The triumphant return of a fallen American hero.
What Tiger Woods did on Sunday. . . it doesn’t get any bigger or better than that.
I hope you were able to enjoy it. I say that because Woods is multi-layered. Troublingly so, for many people.
The tawdry serial philandering will always be a part of his story. His icy image—in contrast with the adoration heaped on his rival, Phil Mickelson—also was a part of the Tiger fabric. The young Tiger didn’t simply want to win. He wanted to dominate, intimidate. It was off-putting and irresistible at the same time. Time and Woods' maturation has softened that. But it is not completely gone.
And then came the long injury-riddled drought. After famously winning the 2008 U.S. Open on one leg in a playoff with Rocco Mediate, Woods seemed to be at the pinnacle.
He had won 14 majors in 12 years and was four short of Jack Nicklaus’ monumental record. He was 32, an age when many golfers are in the middle of their most productive years.
If he merely won one major a year, he would breeze past Nicklaus.
It was not to be. In November 2009, the parade of mistresses became public. He crashed his Escalade. His marriage also was totaled. The following February, there was that awkward, uncomfortable public apology.
As painful as that was emotionally, the string of knee and back problems were like piling on for Woods, who no longer had the respite of wreaking havoc in championship golf.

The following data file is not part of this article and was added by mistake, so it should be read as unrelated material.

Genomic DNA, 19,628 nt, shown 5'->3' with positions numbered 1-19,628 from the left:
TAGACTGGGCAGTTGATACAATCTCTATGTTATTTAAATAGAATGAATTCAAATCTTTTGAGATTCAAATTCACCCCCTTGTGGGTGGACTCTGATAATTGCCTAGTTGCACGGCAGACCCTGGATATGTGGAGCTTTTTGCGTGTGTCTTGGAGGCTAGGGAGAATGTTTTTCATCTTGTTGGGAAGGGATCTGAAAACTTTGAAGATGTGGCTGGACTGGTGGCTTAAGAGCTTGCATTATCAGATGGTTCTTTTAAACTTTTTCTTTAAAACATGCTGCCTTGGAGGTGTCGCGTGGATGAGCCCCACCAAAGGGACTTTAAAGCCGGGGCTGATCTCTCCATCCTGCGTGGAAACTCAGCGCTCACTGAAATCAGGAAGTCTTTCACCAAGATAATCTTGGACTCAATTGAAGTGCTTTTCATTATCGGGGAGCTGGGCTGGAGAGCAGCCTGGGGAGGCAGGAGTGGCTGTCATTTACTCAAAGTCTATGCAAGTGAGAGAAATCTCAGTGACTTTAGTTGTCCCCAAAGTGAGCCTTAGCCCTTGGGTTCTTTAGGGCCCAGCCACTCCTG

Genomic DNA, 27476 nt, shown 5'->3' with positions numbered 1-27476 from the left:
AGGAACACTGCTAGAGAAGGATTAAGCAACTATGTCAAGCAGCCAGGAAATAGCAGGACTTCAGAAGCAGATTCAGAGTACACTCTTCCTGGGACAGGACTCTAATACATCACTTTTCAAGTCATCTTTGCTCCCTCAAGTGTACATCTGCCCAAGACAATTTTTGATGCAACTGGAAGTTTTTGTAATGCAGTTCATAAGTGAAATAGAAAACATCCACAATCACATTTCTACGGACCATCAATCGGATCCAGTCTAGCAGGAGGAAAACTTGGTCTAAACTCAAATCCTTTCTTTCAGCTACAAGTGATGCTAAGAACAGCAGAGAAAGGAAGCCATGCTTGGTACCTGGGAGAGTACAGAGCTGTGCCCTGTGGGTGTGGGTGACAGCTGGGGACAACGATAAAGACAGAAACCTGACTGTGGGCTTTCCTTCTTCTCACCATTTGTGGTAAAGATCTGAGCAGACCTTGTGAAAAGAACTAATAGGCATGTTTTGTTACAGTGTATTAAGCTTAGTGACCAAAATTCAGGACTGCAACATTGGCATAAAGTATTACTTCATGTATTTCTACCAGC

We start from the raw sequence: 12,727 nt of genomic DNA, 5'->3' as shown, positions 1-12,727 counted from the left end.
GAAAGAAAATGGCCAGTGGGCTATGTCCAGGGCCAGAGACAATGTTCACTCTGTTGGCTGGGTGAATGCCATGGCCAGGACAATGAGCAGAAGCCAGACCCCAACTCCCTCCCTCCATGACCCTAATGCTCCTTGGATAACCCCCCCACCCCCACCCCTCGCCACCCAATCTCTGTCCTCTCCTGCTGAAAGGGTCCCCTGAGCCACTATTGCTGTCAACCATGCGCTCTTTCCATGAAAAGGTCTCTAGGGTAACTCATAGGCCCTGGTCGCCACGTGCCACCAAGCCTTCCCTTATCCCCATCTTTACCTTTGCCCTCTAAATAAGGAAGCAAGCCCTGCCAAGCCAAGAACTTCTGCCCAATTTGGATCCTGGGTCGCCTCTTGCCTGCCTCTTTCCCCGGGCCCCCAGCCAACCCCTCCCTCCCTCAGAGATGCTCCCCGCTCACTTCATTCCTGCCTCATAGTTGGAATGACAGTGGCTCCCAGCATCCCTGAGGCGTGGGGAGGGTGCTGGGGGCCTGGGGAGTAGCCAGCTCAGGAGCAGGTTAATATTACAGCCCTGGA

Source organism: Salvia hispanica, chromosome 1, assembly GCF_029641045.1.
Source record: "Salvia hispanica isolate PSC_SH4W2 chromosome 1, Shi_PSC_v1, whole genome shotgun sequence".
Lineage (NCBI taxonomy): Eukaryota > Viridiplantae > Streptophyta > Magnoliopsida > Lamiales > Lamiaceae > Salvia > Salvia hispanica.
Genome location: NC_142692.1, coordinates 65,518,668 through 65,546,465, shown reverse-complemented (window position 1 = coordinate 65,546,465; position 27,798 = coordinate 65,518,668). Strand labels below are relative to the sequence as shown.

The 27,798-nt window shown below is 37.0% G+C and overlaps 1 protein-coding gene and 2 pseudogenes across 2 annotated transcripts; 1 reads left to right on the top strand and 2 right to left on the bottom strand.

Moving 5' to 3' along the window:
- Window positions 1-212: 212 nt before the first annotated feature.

Even Woods thought he might never play golf again, let alone win another major.
``I had serious doubts,’’ he said Sunday. ``I could barely walk. I couldn’t sit. Couldn’t lay down. I couldn’t do much of anything.’’
In April 2017, Woods underwent back-fusion surgery and found the path back: ``All of a sudden, I realized I could swing a golf club again. The body’s not the same as it was a long time ago, but I still have good hands.’’
Two years later, on this emotional Sunday, he won his 15th major. This is his fifth Masters win, which places him squarely between Nicklaus, who won six times at Augusta, and Arnold Palmer, who put on the green jacket four times.
Will he surpass Nicklaus’ 18 majors? That question is back on the table.
Where does Woods rank among golf’s greatest players? Nicklaus. Palmer. Ben Hogan. Bobby Jones. Byron Nelson. Sam Snead. That question now also must wait to be answered.
What Woods did Sunday at Augusta, though, undeniably adds another magical layer to the Tiger mystique.
He is the rare athlete who begins his career with a legendary buildup and delivers on the promise.
This fifth Masters win was different. At 43, Woods prevailed with grinding precision. This was his first Sunday comeback, his first major win when he has not been the 54-hole leader.
He didn’t over-power anything or anybody. He won by hitting some shots close, by making some clutch putts. And by not making mistakes. His smart decisions and his poise were remarkable.
It’s another layer added to a legend that already is iconic.
From the very beginning of Woods’ career, some of my purist golfing friends used to rail at the media’s Tiger-mania.